class(pdata)
## [1] "data.frame"
colnames(pdata)
##  [1] "id"             "diagnosis"      "sex"            "age"
##  [5] "BT"             "remission"      "CR"             "date.cr"
##  [9] "t.4.11."        "t.9.22."        "cyto.normal"    "citog"
## [13] "mol.biol"       "fusion.protein" "mdr"            "kinet"
## [17] "ccr"            "relapse"        "transplant"     "f.u"
## [21] "date.last.seen"
dim(pdata)
## [1] 127  21
##     id diagnosis sex age BT remission CR   date.cr t.4.11. t.9.22.
## 1 1005 5/21/1997   M  53 B2        CR CR  8/6/1997   FALSE    TRUE
## 2 1010 3/29/2000   M  19 B2        CR CR 6/27/2000   FALSE   FALSE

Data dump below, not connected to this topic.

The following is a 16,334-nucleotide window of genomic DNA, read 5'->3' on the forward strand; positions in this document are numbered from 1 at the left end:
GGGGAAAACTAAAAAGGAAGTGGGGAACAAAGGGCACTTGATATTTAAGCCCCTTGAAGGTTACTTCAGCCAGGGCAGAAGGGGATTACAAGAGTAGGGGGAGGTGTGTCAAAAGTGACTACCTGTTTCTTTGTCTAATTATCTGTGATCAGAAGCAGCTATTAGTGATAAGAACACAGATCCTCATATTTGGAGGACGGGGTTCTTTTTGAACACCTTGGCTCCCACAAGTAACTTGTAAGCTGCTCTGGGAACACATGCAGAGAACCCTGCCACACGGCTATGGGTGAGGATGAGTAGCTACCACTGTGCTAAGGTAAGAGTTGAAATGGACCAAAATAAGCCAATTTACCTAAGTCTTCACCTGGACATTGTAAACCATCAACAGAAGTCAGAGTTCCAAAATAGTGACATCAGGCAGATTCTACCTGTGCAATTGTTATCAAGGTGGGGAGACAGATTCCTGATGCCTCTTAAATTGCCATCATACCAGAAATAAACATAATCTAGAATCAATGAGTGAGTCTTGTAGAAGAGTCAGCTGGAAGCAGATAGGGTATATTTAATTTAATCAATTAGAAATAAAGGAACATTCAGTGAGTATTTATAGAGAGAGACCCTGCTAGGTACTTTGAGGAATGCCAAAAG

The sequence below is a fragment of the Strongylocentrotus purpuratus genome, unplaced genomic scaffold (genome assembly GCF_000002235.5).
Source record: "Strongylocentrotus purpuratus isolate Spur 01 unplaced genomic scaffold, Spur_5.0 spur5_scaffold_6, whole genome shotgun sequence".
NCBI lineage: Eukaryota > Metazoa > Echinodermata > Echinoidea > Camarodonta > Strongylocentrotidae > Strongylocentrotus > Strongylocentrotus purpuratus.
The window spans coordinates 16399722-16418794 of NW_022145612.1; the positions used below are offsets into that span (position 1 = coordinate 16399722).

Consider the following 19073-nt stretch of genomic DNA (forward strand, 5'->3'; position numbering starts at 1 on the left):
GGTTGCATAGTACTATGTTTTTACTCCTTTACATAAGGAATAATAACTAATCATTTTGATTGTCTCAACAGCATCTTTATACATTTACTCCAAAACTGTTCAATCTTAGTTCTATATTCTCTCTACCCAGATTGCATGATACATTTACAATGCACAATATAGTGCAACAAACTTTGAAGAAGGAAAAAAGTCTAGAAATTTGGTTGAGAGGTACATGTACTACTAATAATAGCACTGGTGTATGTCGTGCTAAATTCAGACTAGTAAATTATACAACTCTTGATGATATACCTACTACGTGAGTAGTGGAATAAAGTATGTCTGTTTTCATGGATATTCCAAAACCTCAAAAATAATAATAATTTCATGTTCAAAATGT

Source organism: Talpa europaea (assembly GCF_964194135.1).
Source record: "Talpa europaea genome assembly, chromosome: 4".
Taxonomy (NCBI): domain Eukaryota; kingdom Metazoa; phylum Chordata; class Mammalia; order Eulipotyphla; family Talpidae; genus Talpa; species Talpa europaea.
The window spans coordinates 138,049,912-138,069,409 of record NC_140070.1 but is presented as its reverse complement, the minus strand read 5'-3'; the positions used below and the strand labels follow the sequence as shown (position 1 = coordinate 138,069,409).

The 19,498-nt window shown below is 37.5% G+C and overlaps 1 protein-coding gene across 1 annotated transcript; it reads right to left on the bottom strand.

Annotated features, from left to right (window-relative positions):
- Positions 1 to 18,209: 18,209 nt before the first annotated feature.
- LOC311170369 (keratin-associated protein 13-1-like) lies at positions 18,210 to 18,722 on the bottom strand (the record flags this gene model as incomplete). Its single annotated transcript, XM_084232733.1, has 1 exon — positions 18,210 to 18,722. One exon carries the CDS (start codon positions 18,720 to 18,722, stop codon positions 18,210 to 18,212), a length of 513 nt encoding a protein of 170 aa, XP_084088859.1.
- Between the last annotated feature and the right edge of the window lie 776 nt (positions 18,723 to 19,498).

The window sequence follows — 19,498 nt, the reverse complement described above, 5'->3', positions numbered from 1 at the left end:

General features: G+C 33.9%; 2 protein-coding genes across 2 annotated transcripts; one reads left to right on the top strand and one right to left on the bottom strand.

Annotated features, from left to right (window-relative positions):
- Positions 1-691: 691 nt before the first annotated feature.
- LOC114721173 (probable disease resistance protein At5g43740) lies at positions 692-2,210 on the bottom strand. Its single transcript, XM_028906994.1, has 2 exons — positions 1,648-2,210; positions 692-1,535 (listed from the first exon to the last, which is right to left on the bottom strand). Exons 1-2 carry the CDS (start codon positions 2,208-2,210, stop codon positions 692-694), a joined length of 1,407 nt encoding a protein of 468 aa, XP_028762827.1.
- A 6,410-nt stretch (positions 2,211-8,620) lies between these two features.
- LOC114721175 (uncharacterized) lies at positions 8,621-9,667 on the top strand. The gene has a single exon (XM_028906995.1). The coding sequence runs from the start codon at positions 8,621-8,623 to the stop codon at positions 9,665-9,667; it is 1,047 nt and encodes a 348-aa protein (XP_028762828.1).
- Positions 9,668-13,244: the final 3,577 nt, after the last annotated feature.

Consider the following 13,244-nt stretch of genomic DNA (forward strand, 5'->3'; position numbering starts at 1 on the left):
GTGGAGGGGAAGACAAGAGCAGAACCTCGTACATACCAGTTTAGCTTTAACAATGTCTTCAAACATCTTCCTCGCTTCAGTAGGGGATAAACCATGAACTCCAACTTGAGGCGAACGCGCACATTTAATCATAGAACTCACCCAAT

## 3 3002 6/24/1998   F  52 B4        CR CR 8/17/1998      NA      NA
##   cyto.normal        citog mol.biol fusion.protein mdr   kinet   ccr
## 1       FALSE      t(9;22)  BCR/ABL           p210 NEG dyploid FALSE
## 2       FALSE  simple alt.      NEG           <NA> POS dyploid FALSE
## 3          NA         <NA>  BCR/ABL           p190 NEG dyploid FALSE
##   relapse transplant               f.u date.last.seen
## 1   FALSE       TRUE BMT / DEATH IN CR           <NA>
## 2    TRUE      FALSE               REL      8/28/2000
## 3    TRUE      FALSE               REL     10/15/1999
##  [ reached getOption("max.print") -- omitted 3 rows ]
summary(pdata\$sex)
##    F    M NA's
##   42   83    2
summary(pdata\$cyto.normal)
##    Mode   FALSE    TRUE    NA's
## logical      69      24      34

Remind yourselves about various ways to subset and access columns of a data.frame

pdata[1:5, 3:4]
##   sex age
## 1   M  53
## 2   M  19
## 3   F  52